Radio manuals tend to be quite useful for learning the operation of our radio gear. One topic where this appears to not be the case is in descriptions of the signals one finds in the typical 2m/440 transceiver miniDIN data jack.
Evidence of MiniDIN confusion
This came to light in a Zed Thread where I explained our success of using the “9600” pin and settings for both 1200 and 9600 operation.
A Zed patron asks a reasonable question concerning the Yaesu FT-8800…
So… what if I were to wire the cable such that the TNC listens on the 9600 bps pin for 1200 bps signals?
It will likely work especially if you have a DSP based TNC or softTNC like Direwolf that can examine the signal at various combinations of amplitudes of the mark and space tones. For the Virginia Packet Network we are doing exactly this using the SCS Tracker TNC and an Icom IC-880. We have the TNC transmit signal wired to the DATA IN pin on the miniDIN connector and have the, so called, data speed set to 9600 so this signal connects directly to the modulator and skips emphasis. We have the DATA OUT pin (called 9600 on some radios) from the radio going to the TNC audio input resulting in a voltage directly from the demodulator without de-emphasis. The result is a system that can switch between 1200 and 9600 simply by changing one parameter in the TNC setup. No changes to the radio are required.
The radio settings “1200” and “9600” are a bit of a misnomer as they are really changing analog behavior with little to do with actual data speeds. 1200 really means the signal goes through, among other things, emphasis on transmit and de-emphasis on receive. 9600 skips that and, more or less, directly connects to the modulator/demodulator. The unfortunate reality with amateur radio settings and manuals with regard to that packet miniDIN connector is the actual changing parameters are abstracted away and placed behind “convenient” labeling. Adding to the confusion the IC-880 manual specifically states “DATA OUT is for 9600 bps only. This pin cannot be used for 1200 bps operation.” We’ve proven that incorrect.
All this in mind here are some things to know:
- If you send a 1200 signal direct to the modulator (radio in 9600 mode), you are bypassing the emphasis circuits. To be most like what a receiver is expecting, you have to apply the emphasis in the TNC. SCS was kind enough to add that feature upon our request and it works great.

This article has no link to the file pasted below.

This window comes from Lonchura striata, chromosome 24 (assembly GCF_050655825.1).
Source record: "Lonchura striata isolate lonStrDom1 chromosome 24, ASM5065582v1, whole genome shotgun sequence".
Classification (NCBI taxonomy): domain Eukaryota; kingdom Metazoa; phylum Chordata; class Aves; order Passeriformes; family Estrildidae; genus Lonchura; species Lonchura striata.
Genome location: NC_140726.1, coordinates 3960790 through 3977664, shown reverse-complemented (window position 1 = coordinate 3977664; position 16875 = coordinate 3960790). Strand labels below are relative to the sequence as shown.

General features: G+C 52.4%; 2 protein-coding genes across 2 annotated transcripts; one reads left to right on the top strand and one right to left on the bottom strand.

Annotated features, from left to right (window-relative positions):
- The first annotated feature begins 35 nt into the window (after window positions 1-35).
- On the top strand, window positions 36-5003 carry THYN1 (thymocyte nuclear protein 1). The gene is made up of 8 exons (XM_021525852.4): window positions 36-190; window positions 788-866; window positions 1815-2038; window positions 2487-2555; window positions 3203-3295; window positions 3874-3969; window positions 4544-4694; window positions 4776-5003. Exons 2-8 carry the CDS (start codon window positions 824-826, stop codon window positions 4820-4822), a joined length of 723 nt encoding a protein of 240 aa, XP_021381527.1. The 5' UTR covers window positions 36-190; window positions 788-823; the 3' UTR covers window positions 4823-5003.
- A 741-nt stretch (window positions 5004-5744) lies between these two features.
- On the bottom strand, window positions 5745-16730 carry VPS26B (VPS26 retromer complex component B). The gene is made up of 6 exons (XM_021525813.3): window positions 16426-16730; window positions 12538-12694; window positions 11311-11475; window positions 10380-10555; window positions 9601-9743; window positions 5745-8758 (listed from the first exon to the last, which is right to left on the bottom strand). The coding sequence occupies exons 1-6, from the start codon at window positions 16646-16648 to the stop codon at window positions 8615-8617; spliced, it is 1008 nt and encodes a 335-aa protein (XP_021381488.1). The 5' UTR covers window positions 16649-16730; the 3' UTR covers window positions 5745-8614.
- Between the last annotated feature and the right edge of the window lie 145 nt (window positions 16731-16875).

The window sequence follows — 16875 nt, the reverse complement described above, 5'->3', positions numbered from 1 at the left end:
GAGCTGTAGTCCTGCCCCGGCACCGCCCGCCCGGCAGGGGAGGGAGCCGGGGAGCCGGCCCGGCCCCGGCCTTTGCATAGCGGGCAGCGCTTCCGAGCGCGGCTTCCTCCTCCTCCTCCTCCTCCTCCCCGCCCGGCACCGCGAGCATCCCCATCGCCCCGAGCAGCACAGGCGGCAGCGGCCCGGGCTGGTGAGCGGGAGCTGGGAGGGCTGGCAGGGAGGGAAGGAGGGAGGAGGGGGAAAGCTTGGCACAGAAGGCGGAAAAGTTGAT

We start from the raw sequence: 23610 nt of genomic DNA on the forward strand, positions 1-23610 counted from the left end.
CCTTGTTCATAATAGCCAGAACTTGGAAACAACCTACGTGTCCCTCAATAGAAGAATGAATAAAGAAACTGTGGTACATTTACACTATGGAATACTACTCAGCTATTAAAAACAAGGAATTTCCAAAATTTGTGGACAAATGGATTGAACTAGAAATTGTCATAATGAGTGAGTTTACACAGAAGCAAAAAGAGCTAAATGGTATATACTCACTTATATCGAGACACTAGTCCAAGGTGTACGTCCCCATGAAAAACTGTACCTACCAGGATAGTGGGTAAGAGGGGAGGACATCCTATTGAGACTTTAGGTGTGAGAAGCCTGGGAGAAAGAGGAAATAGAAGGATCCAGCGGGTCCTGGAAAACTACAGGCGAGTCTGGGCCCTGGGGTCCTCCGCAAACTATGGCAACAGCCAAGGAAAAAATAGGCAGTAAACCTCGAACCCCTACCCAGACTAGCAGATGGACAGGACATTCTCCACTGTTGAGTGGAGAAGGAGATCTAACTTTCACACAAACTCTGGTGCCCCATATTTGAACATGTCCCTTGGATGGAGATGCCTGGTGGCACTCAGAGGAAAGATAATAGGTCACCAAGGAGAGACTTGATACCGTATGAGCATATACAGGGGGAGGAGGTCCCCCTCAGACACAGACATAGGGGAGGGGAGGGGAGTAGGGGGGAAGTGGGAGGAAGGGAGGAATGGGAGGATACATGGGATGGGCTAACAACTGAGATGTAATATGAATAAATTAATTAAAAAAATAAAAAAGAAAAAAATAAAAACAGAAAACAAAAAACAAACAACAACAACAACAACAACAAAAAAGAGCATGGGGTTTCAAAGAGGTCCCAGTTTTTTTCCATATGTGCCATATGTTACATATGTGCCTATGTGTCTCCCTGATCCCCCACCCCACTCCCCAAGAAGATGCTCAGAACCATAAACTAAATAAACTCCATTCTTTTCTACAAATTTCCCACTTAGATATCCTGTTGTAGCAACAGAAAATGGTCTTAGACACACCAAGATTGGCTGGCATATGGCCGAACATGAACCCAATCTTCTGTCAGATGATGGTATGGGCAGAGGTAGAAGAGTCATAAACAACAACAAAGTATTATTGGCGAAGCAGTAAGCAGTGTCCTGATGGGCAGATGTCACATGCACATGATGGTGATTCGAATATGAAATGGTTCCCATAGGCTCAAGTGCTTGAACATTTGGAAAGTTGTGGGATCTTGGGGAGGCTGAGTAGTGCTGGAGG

- If you receive a 1200 signal directly from the demodulator, (from the ‘DATA OUT’ or ‘9600’ pin), you won’t benefit from the de-emphasis leveling out the amplitudes of the two tones. Hence, the software needs to expect that… Direwolf and the SCS handle this well. Straight hardware modem chips might have problems.
- If you operate your TNC in 9600 mode, you are good to go as you already have the proper connections.
It’s worth trying. Good luck.
I was misled as well
When first preparing the VAPN 2m prototype, I was as baffled as some of the posters. Only after some careful examination did I reach the conclusion the various references to any data speed were merely controls of the analog behavior where data speed is the “typical” use, not necessarily the only use of a particular analog path. One DireWolf document highlights the issue…
Most modern VHF/UHF mobile transceivers have a round 6 pin “data” connector. Remarkably the connector type and pin-out is standardized across the major manufacturers. “Data” is not a very good name because it is audio, not digital data. “External modem” would have been a much better name. This bypasses the normal audio stages and provides wider audio bandwidth suitable for use with modems for transmitting digital data.
Emphasis added. I agree “External modem” makes more sense, but the larger problem is the data-speed references in the documentation requiring the following translations.
Translating the digital jargon to analog behavior
Where 1200 bps settings really mean “the regular voice channel” we have the following points:
- Audio bandwidth: 300-3000 Hz;
- Classic AFSK mode: 1200 bps;
- Other possible modes: 300 AFSK, 2400 PSK, 4800 PSK;
- Audio is emphasized before transmission;
- Audio is de-emphasized after reception.
Where 9600 bps means direct to modulator/demodulator we have these points:
- Bandwidth: near zero Hz to whatever the transceiver and band plan allows;
- Classic G3RUH 9600 and 19,200 bps modes;
- Audio is not emphasized before transmission;
- Audio is not de-emphasized after reception.
Knowing the above relationships of radio manual data jargon to analog behavior, the operator can make logical choices during system design and roll out. It’s a shame this needless extra learning step exists. The Zed Thread reveals the resulting confusion. Radio manufacturers aren’t doing anyone any favors with the deceptive labeling in their documentation.
Photo: Licensed from Colourbox.com